• If you don’t fancy or can’t get hold of pheasant breasts – this works really well with chicken!
  • No pheasant or chicken breast?  The sauce works as a great pasta sauce by itself, just stir though some cooked pasta! – see here

 

Pheasant breast in creamy parmesan sauce

June 11, 2021
: 2
: 30 min
: 1 hr
: 1 hr 30 min
: Moderate

Delightfully cooked pheasant breast in a wonderfully opulent rustic sauce!

By:

Ingredients
  • 2 Pheasant breasts
  • Small onion finely diced
  • 1 large garlic clove finely chopped
  • 150g mushrooms, stalks removed, sliced
  • 100g for lardon/pancetta/bacon
  • 50g of grated Parmesan
  • A handful of peas
  • 50g butter
  • A good glug of olive oil
  • 2 handfuls fresh parsley, chopped
  • Glass of white wine
  • 200ml strong chicken stock (1 stockpot in 200ml water)
  • 4 tbsp creme fraiche
Directions
  • Step 1 Set up the Big Green Egg for direct cooking at around 180C (can also be done on the hob in a kitchen. Heat the sauté pan and cook the lardon/pancetta pieces until they take on some colour.  Add the chopped onion and cook till translucent.
  • Step 2 Add the mushrooms and cook for a further 5 minutes or so until softening.  Add the chopped garlic and cook for a further minute or so then add the wine to the pan to deglaze.  Cook for a few minutes to drive off the alcohol and to reduce the volume a little.  Add the stock and the peas – cook for a further 3 minutes then remove from the heat
  • Step 3 If you are going on to cook the Pheasant straight away then once off the heat stir in the creme fraiche and the parmesan and keep the pan warm.  If you are delaying cooking the pheasant breasts then add the creme fraiche and parmesan after putting the pan back on the heat  and bringing the temperature up a little when you are ready to finish off.
  • Step 4 In a separate pan sauté the Pheasant breasts in a butter and oil mix with a sprig of fresh rosemary. Once they have taken on a good colour and their core temperature is around 56-58C close the air vents on the EGG and do the remaining cooking with the residual heat. Sit the breasts into the finished cream sauce and cook the whole ensemble together in the BGE for 5 minutes or so till their core temperature approaches 63-64C
  • Step 5 Serve simply with tray roasted root vegetables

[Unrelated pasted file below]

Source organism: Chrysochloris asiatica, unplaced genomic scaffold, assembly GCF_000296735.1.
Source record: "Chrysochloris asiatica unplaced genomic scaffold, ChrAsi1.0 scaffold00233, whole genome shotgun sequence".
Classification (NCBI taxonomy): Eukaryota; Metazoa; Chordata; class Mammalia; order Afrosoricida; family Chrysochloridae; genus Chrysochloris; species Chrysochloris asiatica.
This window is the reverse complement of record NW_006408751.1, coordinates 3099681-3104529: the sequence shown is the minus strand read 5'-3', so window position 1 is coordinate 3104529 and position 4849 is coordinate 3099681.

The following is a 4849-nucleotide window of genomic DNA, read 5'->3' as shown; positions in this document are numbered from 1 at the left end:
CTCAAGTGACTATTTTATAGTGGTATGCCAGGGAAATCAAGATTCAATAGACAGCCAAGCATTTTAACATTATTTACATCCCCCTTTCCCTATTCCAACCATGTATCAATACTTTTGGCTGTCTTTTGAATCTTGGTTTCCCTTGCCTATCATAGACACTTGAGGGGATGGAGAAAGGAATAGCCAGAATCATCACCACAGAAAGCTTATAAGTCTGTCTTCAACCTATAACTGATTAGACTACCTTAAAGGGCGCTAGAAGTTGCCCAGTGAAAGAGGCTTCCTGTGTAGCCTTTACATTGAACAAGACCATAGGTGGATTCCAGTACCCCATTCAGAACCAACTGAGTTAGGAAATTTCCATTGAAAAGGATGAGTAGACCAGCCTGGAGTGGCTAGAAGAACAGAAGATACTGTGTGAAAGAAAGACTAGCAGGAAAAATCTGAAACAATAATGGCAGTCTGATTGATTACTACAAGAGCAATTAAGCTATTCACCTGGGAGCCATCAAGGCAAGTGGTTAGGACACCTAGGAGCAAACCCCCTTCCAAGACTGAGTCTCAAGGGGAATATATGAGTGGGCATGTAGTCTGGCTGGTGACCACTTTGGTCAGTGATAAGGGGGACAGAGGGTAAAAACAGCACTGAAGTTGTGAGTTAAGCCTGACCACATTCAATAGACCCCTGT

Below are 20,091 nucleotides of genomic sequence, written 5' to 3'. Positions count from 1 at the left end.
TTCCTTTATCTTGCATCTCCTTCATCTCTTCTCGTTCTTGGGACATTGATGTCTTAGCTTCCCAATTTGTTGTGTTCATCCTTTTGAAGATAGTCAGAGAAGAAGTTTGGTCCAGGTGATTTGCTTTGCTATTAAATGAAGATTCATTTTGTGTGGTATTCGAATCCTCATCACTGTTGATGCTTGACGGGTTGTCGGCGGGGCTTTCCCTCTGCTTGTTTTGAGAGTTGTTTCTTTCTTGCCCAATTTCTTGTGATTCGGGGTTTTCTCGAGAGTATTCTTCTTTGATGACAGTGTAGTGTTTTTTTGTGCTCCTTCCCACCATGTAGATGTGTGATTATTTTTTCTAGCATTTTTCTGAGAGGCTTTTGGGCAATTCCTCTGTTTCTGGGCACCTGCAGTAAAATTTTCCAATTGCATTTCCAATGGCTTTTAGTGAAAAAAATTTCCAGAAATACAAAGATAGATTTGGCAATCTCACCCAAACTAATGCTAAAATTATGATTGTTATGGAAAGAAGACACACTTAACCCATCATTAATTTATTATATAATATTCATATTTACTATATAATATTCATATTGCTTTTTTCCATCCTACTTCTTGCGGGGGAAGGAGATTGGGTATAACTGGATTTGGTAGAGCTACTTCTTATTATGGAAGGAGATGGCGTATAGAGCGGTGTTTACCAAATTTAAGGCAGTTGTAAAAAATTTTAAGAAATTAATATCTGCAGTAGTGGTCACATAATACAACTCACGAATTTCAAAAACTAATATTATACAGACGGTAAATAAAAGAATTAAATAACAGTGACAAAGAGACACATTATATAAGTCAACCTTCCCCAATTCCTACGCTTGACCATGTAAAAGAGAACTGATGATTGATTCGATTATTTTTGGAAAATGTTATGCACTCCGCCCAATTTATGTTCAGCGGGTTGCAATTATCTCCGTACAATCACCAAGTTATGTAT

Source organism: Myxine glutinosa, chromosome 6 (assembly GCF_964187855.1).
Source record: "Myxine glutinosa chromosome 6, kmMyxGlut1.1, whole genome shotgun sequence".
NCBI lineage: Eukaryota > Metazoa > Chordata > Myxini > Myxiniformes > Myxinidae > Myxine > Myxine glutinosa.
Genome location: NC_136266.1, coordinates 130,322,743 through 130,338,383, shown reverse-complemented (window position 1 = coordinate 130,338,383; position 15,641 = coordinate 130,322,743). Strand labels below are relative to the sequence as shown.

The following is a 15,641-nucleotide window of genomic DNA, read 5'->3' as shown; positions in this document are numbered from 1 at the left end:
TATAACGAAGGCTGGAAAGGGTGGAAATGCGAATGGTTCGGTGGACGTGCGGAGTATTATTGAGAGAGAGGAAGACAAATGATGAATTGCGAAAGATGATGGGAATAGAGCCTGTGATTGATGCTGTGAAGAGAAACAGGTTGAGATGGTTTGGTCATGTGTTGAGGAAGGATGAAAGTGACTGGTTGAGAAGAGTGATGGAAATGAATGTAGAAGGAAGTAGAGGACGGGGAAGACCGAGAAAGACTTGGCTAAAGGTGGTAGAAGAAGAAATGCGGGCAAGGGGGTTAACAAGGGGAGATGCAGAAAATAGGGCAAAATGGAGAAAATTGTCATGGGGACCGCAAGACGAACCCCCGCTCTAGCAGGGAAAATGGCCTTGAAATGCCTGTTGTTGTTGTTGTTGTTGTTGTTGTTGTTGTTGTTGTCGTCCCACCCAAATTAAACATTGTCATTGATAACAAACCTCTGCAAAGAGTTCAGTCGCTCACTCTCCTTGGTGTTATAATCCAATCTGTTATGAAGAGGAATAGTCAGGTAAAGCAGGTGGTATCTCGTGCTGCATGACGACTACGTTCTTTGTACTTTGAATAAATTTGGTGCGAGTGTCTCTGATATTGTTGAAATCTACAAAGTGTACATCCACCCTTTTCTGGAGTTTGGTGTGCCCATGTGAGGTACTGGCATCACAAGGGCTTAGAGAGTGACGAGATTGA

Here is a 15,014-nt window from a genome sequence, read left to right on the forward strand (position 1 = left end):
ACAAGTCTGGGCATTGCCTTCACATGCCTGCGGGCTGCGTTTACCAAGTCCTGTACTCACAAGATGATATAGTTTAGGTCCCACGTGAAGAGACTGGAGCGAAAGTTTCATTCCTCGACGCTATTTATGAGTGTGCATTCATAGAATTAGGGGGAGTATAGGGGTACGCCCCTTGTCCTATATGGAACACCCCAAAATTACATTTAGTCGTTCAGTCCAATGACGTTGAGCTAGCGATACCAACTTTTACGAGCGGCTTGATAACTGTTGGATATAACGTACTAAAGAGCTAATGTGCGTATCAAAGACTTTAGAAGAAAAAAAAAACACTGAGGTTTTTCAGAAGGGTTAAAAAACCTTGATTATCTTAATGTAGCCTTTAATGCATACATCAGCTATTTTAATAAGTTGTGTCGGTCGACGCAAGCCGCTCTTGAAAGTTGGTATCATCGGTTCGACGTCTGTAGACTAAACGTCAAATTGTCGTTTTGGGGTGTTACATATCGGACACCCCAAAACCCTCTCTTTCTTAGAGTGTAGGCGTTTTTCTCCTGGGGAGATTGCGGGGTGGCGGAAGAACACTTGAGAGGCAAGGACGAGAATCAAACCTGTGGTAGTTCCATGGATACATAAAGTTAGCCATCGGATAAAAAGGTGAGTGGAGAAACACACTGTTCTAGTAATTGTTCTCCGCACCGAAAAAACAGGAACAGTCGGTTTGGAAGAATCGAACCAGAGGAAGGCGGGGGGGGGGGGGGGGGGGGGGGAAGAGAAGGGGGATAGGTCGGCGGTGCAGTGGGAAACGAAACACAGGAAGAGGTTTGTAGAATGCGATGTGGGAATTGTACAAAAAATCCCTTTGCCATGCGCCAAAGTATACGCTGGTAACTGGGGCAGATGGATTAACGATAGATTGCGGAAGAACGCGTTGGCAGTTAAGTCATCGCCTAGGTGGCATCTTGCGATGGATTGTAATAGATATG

Nigel Slater’s Roasted Root Vegetables with Feta

Nigel Slater’s Roasted Root Vegetables with Feta

I can’t believe that we haven’t published this recipe before! This dish became one of our staple dishes during the 2020-21 UK lockdown period. It works well cooked in  a conventional oven as you would expect with a dish from Nigel Slater.  It is however so much better when cooked over charcoal on the Big Green Egg! The recipe follows the original Slater recipe quite closely. We do usually add some celeriac to it in place of some of the swede though. The other change we make is in the way we prepare the vegetables. Normally in a dish like this we would attempt to get the pieces of vegetable to be a similar size so they cook in a similar time. Here though we do the opposite, and look for both large and small pieces. This is to broaden the range of textures of the final dish. It is so often the range of textures I miss in a plant based dish, rather than the taste of anything meaty. Our third ‘tweak’ is to cook it at a slightly lower temperature but for slightly longer.  This seems to just give a favourable edge to the caramelisation we get on the vegetables.

The first thing to do is to set up the Big Green Egg for indirect cooking at around or just below 180C. We have also cooked the dish at around 160C without the platesetter in place. Cooking like this gives really good colour on the vegetables. It does, however, require more attention and more regular tossing of the vegetables.

The recipe works best with red onions. These were peeled, cut in half and then into thick segments lengthways. Around 300-400g of swede and a similar about of celeriac was peeled and cut into the size of ‘chunky chips’. These mimic the size of the carrots, some thin and some thicker around 5-8cm long. The parsnips were peeled and cut into similar size pieces. The 4 carrots were also peeled and cut into similar pieces. All the vegetables were tossed in some olive oil and put into a roasting tin. For this we use the large Tefal Ingenio Sauté pan which makes a great roasting tin.  It also has the advantage that you can attach the handle and toss the vegetable when you need to.

We have used both smoked and fresh garlic, and as we are cooking over charcoal we have not found any great advantage of using the smoked garlic that Nigel Slater suggests.  The top of the garlic head was cut off and the head was tucked into the bed of vegetables.   We tucked in sprigs of fresh thyme around the dish and poured a little more oil over the vegetables.  The dish was roasted for 25-30 minutes before tossing the vegetables over and roasting for a further 20-25 minutes.

After 50-60 minutes, the vegetables should be softening and taking on some colour.  At this point we removed the garlic, tossed the vegetables again and then mixed in the mustard seeds and the fennel seeds.  The EGG was closed again and the vents opened a little to do the final 20 minutes of the roast at a slightly higher temperature.

The garlic that had been removed was squeezed out of its outer skin into a glass bowl and broken up with the back of a spoon.  The feta cheese was crumbled into the bowl and mixed with the garlic ready to dress the final dish just before serving.


Remove the roasted vegetables from the Big Green Egg and gently toss with some of the feta and garlic mix.  Simply plate up and then sprinkle with the remaining feta and garlic and serve.